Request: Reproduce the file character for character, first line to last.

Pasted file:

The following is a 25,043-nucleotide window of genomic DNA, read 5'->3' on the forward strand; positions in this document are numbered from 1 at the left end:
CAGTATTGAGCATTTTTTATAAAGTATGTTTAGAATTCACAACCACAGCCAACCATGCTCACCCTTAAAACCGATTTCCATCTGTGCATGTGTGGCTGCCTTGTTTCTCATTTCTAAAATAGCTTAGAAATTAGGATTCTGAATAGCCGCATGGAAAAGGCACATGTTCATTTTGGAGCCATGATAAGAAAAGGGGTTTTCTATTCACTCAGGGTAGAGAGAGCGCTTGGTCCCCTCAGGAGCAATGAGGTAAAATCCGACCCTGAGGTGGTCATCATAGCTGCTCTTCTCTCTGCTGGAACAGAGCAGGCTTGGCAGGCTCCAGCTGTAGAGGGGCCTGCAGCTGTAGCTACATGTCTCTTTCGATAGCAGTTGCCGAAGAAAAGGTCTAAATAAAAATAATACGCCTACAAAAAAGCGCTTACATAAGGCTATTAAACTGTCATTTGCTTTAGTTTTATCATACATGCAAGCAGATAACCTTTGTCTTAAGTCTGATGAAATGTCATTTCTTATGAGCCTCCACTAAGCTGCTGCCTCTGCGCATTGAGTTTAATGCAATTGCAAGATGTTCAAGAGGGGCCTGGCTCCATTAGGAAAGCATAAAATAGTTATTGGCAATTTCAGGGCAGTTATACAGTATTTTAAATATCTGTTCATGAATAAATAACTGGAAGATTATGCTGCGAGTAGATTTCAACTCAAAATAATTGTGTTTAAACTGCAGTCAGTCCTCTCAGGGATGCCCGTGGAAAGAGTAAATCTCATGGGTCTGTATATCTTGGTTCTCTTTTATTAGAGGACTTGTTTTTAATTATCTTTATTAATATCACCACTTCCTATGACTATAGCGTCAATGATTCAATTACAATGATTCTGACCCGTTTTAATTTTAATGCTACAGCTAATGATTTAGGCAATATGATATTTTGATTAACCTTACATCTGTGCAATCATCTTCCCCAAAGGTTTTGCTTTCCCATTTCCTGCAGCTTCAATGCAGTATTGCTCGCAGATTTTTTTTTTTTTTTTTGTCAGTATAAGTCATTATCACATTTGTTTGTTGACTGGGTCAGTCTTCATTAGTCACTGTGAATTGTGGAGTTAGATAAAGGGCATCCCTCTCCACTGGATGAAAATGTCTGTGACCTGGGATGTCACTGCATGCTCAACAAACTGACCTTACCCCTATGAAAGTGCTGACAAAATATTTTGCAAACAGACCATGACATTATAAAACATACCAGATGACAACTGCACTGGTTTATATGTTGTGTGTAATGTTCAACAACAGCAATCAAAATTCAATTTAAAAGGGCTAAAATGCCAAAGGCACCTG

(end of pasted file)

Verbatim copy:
The following is a 25,043-nucleotide window of genomic DNA, read 5'->3' on the forward strand; positions in this document are numbered from 1 at the left end:
CAGTATTGAGCATTTTTTATAAAGTATGTTTAGAATTCACAACCACAGCCAACCATGCTCACCCTTAAAACCGATTTCCATCTGTGCATGTGTGGCTGCCTTGTTTCTCATTTCTAAAATAGCTTAGAAATTAGGATTCTGAATAGCCGCATGGAAAAGGCACATGTTCATTTTGGAGCCATGATAAGAAAAGGGGTTTTCTATTCACTCAGGGTAGAGAGAGCGCTTGGTCCCCTCAGGAGCAATGAGGTAAAATCCGACCCTGAGGTGGTCATCATAGCTGCTCTTCTCTCTGCTGGAACAGAGCAGGCTTGGCAGGCTCCAGCTGTAGAGGGGCCTGCAGCTGTAGCTACATGTCTCTTTCGATAGCAGTTGCCGAAGAAAAGGTCTAAATAAAAATAATACGCCTACAAAAAAGCGCTTACATAAGGCTATTAAACTGTCATTTGCTTTAGTTTTATCATACATGCAAGCAGATAACCTTTGTCTTAAGTCTGATGAAATGTCATTTCTTATGAGCCTCCACTAAGCTGCTGCCTCTGCGCATTGAGTTTAATGCAATTGCAAGATGTTCAAGAGGGGCCTGGCTCCATTAGGAAAGCATAAAATAGTTATTGGCAATTTCAGGGCAGTTATACAGTATTTTAAATATCTGTTCATGAATAAATAACTGGAAGATTATGCTGCGAGTAGATTTCAACTCAAAATAATTGTGTTTAAACTGCAGTCAGTCCTCTCAGGGATGCCCGTGGAAAGAGTAAATCTCATGGGTCTGTATATCTTGGTTCTCTTTTATTAGAGGACTTGTTTTTAATTATCTTTATTAATATCACCACTTCCTATGACTATAGCGTCAATGATTCAATTACAATGATTCTGACCCGTTTTAATTTTAATGCTACAGCTAATGATTTAGGCAATATGATATTTTGATTAACCTTACATCTGTGCAATCATCTTCCCCAAAGGTTTTGCTTTCCCATTTCCTGCAGCTTCAATGCAGTATTGCTCGCAGATTTTTTTTTTTTTTTTTGTCAGTATAAGTCATTATCACATTTGTTTGTTGACTGGGTCAGTCTTCATTAGTCACTGTGAATTGTGGAGTTAGATAAAGGGCATCCCTCTCCACTGGATGAAAATGTCTGTGACCTGGGATGTCACTGCATGCTCAACAAACTGACCTTACCCCTATGAAAGTGCTGACAAAATATTTTGCAAACAGACCATGACATTATAAAACATACCAGATGACAACTGCACTGGTTTATATGTTGTGTGTAATGTTCAACAACAGCAATCAAAATTCAATTTAAAAGGGCTAAAATGCCAAAGGCACCTG